A Federal Judge Just Blocked Key Parts Of Trump's Ban On Transgender Troops

“The Court is convinced that Plaintiffs are likely to succeed in this lawsuit under the Fifth Amendment.”

Afp Contributor / AFP / Getty Images

A federal judge in Washington, DC, on Monday suspended key parts of President Trump's policy to ban transgender troops from serving in the military — a policy slated to take effect fully in March 2018 — dealing a sharp rebuke to an administration that claimed transgender service members hamper the military’s strength and that Trump held supreme power to enact the ban.

US District Court Judge Colleen Kollar-Kotelly wrote in a 76-page decision granting a preliminary injunction that Trump’s justifications for the policy “do not seem to be supported by any facts,” noting “it appears that the rights of a class of individuals were summarily and abruptly revoked for reasons contrary to the only then-available studies.”

Kollar-Kotelly notes that transgender people “suffer severe persecution and discrimination,” saying the government must therefore supply an exceedingly persuasive justification for actions that target them — known as intermediate scrutiny. Having failed to meet that bar, she adds, six transgender people suing to overturn the ban are likely to prevail on constitutional grounds.

“The Court is convinced that Plaintiffs are likely to succeed in this lawsuit under the Fifth Amendment,” Kollar-Kotelly said.

The decision is the latest blow to an administration that has seen many of its flagship executive actions challenged and curbed in federal courts, while federal officials, including US Attorney General Jeff Sessions, have skewered lower-tier federal judges for issuing nationwide injunctions on federal policies.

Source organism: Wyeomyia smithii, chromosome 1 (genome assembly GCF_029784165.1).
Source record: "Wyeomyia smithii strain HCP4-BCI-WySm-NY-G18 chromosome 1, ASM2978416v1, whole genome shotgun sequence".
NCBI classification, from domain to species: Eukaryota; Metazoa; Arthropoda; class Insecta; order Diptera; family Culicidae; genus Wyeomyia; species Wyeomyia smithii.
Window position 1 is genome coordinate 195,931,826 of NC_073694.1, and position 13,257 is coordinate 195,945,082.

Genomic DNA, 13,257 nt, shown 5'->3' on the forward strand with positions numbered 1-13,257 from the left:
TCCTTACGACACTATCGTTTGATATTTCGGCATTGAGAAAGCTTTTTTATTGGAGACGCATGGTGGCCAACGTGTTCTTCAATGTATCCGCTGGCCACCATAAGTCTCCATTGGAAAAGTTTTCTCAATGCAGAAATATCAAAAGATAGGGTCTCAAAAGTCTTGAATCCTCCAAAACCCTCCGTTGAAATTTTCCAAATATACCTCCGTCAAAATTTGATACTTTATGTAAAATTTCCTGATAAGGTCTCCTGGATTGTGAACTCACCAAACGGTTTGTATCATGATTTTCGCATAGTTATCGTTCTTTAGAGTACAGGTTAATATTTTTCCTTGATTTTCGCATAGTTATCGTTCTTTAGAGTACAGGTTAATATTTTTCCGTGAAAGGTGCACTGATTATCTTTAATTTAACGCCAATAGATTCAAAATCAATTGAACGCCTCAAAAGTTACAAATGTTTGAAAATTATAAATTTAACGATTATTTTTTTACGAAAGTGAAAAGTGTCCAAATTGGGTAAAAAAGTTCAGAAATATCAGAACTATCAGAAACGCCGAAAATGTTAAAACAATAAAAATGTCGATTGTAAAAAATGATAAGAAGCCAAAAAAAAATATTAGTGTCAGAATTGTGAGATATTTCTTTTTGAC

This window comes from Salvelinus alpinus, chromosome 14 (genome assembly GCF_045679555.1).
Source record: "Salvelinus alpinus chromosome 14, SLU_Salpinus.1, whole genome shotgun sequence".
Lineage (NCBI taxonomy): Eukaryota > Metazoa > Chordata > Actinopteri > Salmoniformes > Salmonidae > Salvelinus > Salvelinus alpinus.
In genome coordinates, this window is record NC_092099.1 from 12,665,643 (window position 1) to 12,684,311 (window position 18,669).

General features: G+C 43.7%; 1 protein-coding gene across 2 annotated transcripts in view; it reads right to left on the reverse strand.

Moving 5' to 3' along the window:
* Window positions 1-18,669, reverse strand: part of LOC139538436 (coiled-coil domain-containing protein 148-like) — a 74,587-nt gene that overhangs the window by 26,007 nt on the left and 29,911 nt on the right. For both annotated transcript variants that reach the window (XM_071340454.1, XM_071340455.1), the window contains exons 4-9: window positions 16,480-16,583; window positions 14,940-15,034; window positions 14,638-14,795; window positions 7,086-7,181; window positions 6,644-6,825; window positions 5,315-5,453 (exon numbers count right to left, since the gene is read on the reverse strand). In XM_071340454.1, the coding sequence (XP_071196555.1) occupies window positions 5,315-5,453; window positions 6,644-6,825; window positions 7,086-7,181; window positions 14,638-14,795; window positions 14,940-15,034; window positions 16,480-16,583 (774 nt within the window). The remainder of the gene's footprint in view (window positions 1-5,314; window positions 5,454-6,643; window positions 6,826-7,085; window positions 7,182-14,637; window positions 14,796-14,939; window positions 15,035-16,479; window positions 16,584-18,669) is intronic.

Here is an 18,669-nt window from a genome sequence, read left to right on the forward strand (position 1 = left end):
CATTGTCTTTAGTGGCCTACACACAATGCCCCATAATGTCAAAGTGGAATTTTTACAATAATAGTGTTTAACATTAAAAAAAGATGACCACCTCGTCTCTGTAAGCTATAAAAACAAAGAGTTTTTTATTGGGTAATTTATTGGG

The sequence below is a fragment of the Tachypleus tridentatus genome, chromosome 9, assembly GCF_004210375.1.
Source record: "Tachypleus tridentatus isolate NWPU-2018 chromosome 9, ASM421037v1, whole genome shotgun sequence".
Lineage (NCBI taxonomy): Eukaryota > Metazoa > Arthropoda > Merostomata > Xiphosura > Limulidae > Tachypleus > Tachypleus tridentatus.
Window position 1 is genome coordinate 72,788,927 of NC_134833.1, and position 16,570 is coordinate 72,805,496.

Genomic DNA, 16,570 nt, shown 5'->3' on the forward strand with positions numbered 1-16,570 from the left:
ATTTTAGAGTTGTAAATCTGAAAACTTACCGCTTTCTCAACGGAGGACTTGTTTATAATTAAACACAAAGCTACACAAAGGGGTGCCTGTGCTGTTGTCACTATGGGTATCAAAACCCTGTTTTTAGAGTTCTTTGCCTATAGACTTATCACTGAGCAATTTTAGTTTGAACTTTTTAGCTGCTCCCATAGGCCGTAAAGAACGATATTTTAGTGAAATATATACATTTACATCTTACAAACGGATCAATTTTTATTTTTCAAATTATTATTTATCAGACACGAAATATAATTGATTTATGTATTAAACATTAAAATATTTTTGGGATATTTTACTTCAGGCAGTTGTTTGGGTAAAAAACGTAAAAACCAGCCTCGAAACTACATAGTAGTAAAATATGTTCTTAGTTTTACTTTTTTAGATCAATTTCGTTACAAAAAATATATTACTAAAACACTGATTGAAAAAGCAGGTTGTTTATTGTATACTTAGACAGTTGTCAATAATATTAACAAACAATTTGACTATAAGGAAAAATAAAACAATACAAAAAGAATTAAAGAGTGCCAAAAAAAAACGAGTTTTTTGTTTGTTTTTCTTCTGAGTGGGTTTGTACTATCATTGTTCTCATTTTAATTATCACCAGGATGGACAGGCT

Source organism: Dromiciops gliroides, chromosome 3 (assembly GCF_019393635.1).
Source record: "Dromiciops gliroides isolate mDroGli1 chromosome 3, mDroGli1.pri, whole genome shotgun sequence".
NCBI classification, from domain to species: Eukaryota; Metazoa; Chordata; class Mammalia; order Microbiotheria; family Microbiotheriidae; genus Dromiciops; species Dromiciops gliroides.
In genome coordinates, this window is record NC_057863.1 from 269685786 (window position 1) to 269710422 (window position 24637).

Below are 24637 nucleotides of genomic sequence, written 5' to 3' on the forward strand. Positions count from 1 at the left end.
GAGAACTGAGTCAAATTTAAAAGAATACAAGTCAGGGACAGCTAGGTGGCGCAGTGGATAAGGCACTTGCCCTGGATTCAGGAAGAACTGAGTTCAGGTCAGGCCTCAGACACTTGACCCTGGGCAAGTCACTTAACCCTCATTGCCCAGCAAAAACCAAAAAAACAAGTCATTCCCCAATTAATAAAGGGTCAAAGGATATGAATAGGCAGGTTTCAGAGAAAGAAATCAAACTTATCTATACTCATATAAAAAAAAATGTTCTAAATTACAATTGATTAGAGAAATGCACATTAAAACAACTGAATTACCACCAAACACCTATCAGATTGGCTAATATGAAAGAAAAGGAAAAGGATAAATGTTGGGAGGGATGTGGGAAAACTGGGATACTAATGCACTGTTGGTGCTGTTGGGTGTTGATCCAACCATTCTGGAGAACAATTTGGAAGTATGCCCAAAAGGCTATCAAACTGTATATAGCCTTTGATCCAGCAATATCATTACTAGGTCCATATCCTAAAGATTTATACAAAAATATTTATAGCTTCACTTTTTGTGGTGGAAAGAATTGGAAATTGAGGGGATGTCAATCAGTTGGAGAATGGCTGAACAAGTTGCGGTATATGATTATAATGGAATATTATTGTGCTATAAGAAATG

“It appears that the rights of a class of individuals were summarily and abruptly revoked for reasons contrary to the only then-available studies.”

Trump’s lawyers at the Justice Department had claimed earlier this month that a ruling to block the transgender military rules would be premature, given that the policy does not take effect until next March.

"No actual discharge or denial of accession has occurred, and they will not suffer a hardship if the Court withholds consideration," the government attorneys said in a 44-page brief.

Justice Department spokesperson Lauren Ehrsam told BuzzFeed News on Monday afternoon, “We disagree with the Court’s ruling and are currently evaluating the next steps.”

Ehrsam added the lawsuit was “premature for many reasons.”

But the judge cast aside those claims in her opinion Monday, writing, “This decision has already been made. These directives must be executed by a date certain, and there is no reason to believe that they will not be executed...Further delay would only serve to harm the Plaintiffs.”

Shannon Minter, legal director of the National Center for Lesbian Rights, which is representing the plaintiffs, called the order a “complete victory.”

In issuing an injunction, Kollar-Kotelly also reinstated a timeline to let transgender applicants join the military starting in January 2018. But her order does not block a policy concerning gender reassignment surgeries, and dismissed those claims along with an estoppel claim.